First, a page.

Painter and Printmaker, Norman Stevens attended
Bradford Regional College of Art from 1952 to
At the Art College Norman led a group of
talented painters including Hockney, Loker
and Vaughan, leading the way to the Royal
College of Art in 1957.
Norman’s art took a while to settle into a distinctive style, not fitting into the neat categories of commercial or pop art. After completing his art school training Norman took up a career teaching at Manchester College of Art and Maidstone College of Art then becoming become Head of Fine Art at Hornsey in 1971. In 1973 he took the leap and gave up teaching to earn his living by painting alone.
In 1970 Norman took up print making, and quickly mastered the techniques and processes to produce work of great finesse. Norman’s last major projects included studies of Kew and Kensington Gardens. In the wake of the gales in 1987, Pirelli sponsored him in making a print of Kew’s fallen walnut tree, with all proceeds going to Kew Gardens Storm Fund. In the 1988 Royal Academy exhibition Norman Stevens demonstrated his great versatility by creating a series of studies of the two gardens in a variety of media- oils, pastels, pencil and screen prints.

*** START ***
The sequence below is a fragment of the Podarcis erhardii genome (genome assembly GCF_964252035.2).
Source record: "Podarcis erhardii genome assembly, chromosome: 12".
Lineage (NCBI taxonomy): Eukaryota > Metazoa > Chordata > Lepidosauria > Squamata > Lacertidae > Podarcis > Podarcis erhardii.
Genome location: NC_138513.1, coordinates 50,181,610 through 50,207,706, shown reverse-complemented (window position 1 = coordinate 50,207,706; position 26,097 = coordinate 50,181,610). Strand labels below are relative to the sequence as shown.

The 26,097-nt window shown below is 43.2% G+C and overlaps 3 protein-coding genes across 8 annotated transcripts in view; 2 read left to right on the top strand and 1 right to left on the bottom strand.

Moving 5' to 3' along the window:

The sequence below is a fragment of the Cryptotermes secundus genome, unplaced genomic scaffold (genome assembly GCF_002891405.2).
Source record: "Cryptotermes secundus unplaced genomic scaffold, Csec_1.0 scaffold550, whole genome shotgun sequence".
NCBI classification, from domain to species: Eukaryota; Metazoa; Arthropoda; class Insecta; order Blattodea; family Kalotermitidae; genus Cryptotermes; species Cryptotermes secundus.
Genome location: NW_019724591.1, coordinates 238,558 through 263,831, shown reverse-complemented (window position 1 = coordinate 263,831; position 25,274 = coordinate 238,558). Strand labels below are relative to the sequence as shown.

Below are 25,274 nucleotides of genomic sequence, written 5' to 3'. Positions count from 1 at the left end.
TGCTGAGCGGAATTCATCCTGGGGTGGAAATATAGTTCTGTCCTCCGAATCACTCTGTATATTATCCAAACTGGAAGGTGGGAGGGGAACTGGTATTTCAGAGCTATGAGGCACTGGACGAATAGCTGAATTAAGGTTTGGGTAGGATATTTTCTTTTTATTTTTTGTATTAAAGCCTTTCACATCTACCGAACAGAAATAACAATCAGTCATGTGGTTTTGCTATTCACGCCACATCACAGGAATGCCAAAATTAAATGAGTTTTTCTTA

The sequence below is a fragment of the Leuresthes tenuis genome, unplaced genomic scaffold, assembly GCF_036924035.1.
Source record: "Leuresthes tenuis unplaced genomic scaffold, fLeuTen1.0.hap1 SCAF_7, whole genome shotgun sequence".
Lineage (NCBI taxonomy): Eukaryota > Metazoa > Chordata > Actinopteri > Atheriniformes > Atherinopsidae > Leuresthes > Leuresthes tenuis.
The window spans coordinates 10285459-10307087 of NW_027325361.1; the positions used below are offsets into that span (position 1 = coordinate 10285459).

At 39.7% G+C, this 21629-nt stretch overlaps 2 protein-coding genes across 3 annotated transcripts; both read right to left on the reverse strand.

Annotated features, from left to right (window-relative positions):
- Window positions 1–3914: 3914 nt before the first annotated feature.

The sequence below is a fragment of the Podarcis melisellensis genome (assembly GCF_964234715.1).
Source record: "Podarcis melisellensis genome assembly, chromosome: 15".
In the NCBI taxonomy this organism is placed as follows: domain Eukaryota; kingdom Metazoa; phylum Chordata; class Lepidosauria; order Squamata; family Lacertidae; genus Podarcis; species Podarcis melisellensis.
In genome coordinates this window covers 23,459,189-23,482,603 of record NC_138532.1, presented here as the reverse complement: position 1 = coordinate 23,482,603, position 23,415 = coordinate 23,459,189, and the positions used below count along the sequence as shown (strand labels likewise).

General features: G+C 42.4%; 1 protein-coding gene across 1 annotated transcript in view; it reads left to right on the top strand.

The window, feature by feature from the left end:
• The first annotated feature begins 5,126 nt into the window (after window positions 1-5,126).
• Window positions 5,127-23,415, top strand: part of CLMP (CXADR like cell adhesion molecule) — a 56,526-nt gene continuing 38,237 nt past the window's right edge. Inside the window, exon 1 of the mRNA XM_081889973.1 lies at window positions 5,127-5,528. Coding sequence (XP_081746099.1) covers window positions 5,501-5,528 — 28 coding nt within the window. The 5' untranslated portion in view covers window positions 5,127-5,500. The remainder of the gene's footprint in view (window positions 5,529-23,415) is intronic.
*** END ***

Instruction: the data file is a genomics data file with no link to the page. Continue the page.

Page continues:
Norman exhibited at the British International Print Biennale in Bradford in 1979 and 1982. He was made an Associate of the Royal Academy in 1983 and then a Royal Academian in 1987. On several occasions Norman’s work has been exhibited at the Redfern Gallery, London.
Norman died in 1988. A new show in tribute of Norman, with Hockney, Oxtoby, Loker and Mike Vaughan opens at the Redfern Gallery on the 22nd July 2008. Examples of Norman’s work are found in public collections all around the world including the Tate, the V&A and the Museum of Modern Art in New York.
Thanks to Jean Stevens for providing biographical material and the photograph of Norman taken in 1987.